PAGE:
55 min

Home Is Not a Safe Place: Irene Maun Mid-Americana: Stories from a Changing Midwest

    • Society & Culture

Irene Maun is originally from the Marshall Islands, descended from a Micronesian royal family. Like many Marshallese, she and her family have struggled with chronic illness due to the lasting impacts of U.S. nuclear testing and colonialism in their tiny island home. In the wake of war and weapons testing, US troops and corporations flooded the islands with processed foods. The most popular and iconic of these is Hormel Foods’ SPAM, which has been linked to obesity and other chronic diseases across the region. Irene eventually moved to Dubuque, Iowa, temporarily leaving her small children and accompanying her diabetic husband to secure medical treatment for him in the U.S. She now helps other Pacific Islanders navigate healthcare as a leader at the Pacific Islander Health Project, including many who work at a Hormel meat packing plant in Dubuque. Learn more about the project and support it’s parent organization, Crescent Community Health Center.
 
COVID hit the Marshallese community especially hard, including Irene and her family. The pandemic spread rapidly among packing plant workers and their families due to existing medical conditions, crowded living arrangements, and unsafe work environments. The pandemic could have been even more devastating without the resources of Crescent and its staff. For years, Irene has also for more federal support, advocating to restore Medicaid coverage for Marshallese in the U.S., a promise made to compensate for nuclear impacts. This lobbying was finally successful in December 2020, as part of COVID-relief legislation. 
 
Read more about the Marshallese community in Dubuque (in English or Marshallese) through some of the story collections online. The Facing Project published a 2017 collection of local stories, including Irene’s: Facing Diversity: Marshallese Stories. In 2020, The Community Foundation of Greater Dubuque gathered stories of diversity in Dubuque, promoting understanding and solidarity in the midst of the pandemic: #AllofUsDubuque. 

This episode features a clip from the video performance, “Anointed,” by Marshallese poet, climate activist, and educator Kathy Jetñil-Kijiner. The project was supported through a collaboration with filmmaker Dan Lin, Pacific Resources for Learning (PREL), and the Okeanos Foundation. Visit www.kathyjetnilkijiner.com to read more of her poetry and watch more of her videos.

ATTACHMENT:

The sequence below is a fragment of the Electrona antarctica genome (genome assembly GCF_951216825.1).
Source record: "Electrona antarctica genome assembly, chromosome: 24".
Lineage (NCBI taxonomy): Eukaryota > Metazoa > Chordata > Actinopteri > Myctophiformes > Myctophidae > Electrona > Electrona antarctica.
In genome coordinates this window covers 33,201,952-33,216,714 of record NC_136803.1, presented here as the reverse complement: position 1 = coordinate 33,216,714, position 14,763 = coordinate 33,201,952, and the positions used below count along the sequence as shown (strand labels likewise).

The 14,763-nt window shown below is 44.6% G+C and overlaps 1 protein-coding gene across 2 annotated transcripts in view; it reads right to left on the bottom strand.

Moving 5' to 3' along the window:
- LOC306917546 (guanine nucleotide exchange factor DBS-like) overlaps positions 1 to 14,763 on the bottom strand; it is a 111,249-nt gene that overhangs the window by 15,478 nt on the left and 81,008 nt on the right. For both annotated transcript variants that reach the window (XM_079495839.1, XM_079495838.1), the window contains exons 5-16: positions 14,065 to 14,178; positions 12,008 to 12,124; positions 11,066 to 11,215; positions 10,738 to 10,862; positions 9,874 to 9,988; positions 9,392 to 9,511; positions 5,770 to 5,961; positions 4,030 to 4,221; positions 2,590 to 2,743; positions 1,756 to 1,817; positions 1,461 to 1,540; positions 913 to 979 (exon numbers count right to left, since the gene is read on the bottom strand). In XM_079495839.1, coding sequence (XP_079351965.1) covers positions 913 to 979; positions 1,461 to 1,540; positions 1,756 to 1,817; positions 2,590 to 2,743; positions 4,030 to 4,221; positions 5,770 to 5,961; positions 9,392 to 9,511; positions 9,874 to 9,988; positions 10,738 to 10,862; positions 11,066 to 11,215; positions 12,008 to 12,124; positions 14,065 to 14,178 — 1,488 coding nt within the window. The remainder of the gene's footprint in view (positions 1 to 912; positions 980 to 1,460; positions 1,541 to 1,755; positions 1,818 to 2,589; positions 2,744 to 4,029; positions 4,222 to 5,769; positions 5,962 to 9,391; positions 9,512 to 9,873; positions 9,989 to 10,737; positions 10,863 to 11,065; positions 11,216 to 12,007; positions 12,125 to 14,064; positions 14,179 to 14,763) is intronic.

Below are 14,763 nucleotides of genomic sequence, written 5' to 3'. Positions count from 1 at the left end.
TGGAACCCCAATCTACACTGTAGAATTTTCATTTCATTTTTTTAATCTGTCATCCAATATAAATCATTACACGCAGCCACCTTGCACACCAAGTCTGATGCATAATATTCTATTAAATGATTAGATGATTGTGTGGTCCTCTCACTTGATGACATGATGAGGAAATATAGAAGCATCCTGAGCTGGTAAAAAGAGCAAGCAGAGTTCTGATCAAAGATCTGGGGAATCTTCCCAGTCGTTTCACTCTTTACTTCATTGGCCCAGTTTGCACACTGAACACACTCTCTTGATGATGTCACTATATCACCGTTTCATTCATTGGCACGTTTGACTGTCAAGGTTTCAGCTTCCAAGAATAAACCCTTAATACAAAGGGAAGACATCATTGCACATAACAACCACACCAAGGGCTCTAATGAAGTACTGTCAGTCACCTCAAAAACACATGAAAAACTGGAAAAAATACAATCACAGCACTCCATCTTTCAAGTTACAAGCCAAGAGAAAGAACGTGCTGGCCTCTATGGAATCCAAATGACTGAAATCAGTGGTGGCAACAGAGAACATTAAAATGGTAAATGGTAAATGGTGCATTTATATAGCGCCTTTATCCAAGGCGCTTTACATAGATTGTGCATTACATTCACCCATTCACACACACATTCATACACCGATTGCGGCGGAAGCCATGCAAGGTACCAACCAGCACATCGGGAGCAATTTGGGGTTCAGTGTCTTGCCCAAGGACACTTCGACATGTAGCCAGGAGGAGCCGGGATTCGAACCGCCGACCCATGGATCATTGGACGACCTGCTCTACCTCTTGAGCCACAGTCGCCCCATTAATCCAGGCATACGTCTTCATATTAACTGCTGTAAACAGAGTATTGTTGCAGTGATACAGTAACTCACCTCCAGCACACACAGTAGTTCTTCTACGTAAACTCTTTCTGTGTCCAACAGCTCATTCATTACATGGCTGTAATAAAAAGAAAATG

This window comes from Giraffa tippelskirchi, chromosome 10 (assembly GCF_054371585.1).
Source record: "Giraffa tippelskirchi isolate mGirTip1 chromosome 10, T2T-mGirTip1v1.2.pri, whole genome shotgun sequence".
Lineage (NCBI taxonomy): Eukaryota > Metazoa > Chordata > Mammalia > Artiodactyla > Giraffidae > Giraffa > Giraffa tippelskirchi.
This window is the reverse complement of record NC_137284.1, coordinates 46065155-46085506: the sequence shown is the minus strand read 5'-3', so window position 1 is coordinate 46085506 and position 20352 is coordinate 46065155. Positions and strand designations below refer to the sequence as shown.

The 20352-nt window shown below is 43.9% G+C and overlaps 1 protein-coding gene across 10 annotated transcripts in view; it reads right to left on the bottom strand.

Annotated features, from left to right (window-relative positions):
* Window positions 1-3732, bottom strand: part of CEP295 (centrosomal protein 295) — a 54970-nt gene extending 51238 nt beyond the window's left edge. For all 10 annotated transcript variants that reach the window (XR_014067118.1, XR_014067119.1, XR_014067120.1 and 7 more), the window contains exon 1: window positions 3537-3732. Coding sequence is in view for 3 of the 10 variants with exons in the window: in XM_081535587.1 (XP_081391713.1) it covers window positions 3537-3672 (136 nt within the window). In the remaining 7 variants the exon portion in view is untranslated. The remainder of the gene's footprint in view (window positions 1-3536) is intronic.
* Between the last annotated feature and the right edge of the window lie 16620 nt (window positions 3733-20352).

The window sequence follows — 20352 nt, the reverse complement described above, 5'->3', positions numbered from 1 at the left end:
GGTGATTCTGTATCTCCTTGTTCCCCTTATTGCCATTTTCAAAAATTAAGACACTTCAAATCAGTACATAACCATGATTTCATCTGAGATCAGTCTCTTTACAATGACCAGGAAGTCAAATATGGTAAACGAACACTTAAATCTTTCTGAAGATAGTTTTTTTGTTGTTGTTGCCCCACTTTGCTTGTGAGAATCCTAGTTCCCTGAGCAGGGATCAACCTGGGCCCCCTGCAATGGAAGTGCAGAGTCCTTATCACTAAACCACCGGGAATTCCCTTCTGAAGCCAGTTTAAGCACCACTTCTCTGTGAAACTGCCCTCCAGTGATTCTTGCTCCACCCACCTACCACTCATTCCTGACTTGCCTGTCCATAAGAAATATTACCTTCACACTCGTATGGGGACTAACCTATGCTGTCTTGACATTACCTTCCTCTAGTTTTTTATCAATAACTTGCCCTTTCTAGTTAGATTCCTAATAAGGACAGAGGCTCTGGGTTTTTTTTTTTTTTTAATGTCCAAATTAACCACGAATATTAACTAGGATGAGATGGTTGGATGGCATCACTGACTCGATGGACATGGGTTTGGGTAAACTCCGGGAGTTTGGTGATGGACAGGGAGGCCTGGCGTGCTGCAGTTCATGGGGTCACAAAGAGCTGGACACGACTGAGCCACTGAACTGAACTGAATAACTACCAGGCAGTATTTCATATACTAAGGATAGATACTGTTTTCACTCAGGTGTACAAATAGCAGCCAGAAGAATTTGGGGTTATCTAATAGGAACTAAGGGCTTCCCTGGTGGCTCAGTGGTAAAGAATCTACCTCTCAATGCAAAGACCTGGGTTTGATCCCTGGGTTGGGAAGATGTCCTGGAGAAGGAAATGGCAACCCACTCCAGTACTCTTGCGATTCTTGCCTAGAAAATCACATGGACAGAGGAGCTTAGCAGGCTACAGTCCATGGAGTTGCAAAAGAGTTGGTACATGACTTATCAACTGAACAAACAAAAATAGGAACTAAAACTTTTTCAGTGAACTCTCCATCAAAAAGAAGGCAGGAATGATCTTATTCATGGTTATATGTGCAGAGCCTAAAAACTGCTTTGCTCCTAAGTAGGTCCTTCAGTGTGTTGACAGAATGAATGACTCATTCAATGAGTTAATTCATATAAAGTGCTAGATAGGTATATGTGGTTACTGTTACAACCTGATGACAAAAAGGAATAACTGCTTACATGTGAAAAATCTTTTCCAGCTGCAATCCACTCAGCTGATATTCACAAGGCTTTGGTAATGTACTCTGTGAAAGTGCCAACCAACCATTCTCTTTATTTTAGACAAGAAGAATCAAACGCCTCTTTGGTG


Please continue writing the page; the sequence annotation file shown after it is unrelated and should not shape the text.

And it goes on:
Irene Maun is originally from the Marshall Islands, descended from a Micronesian royal family. Like many Marshallese, she and her family have struggled with chronic illness due to the lasting impacts of U.S. nuclear testing and colonialism in their tiny island home. In the wake of war and weapons testing, US troops and corporations flooded the islands with processed foods. The most popular and iconic of these is Hormel Foods’ SPAM, which has been linked to obesity and other chronic diseases across the region. Irene eventually moved to Dubuque, Iowa, temporarily leaving her small children and accompanying her diabetic husband to secure medical treatment for him in the U.S. She now helps other Pacific Islanders navigate healthcare as a leader at the Pacific Islander Health Project, including many who work at a Hormel meat packing plant in Dubuque. Learn more about the project and support it’s parent organization, Crescent Community Health Center.
 
COVID hit the Marshallese community especially hard, including Irene and her family. The pandemic spread rapidly among packing plant workers and their families due to existing medical conditions, crowded living arrangements, and unsafe work environments. The pandemic could have been even more devastating without the resources of Crescent and its staff. For years, Irene has also for more federal support, advocating to restore Medicaid coverage for Marshallese in the U.S., a promise made to compensate for nuclear impacts. This lobbying was finally successful in December 2020, as part of COVID-relief legislation. 
 
Read more about the Marshallese community in Dubuque (in English or Marshallese) through some of the story collections online. The Facing Project published a 2017 collection of local stories, including Irene’s: Facing Diversity: Marshallese Stories. In 2020, The Community Foundation of Greater Dubuque gathered stories of diversity in Dubuque, promoting understanding and solidarity in the midst of the pandemic: #AllofUsDubuque. 

This episode features a clip from the video performance, “Anointed,” by Marshallese poet, climate activist, and educator Kathy Jetñil-Kijiner. The project was supported through a collaboration with filmmaker Dan Lin, Pacific Resources for Learning (PREL), and the Okeanos Foundation. Visit www.kathyjetnilkijiner.com to read more of her poetry and watch more of her videos.

55 min

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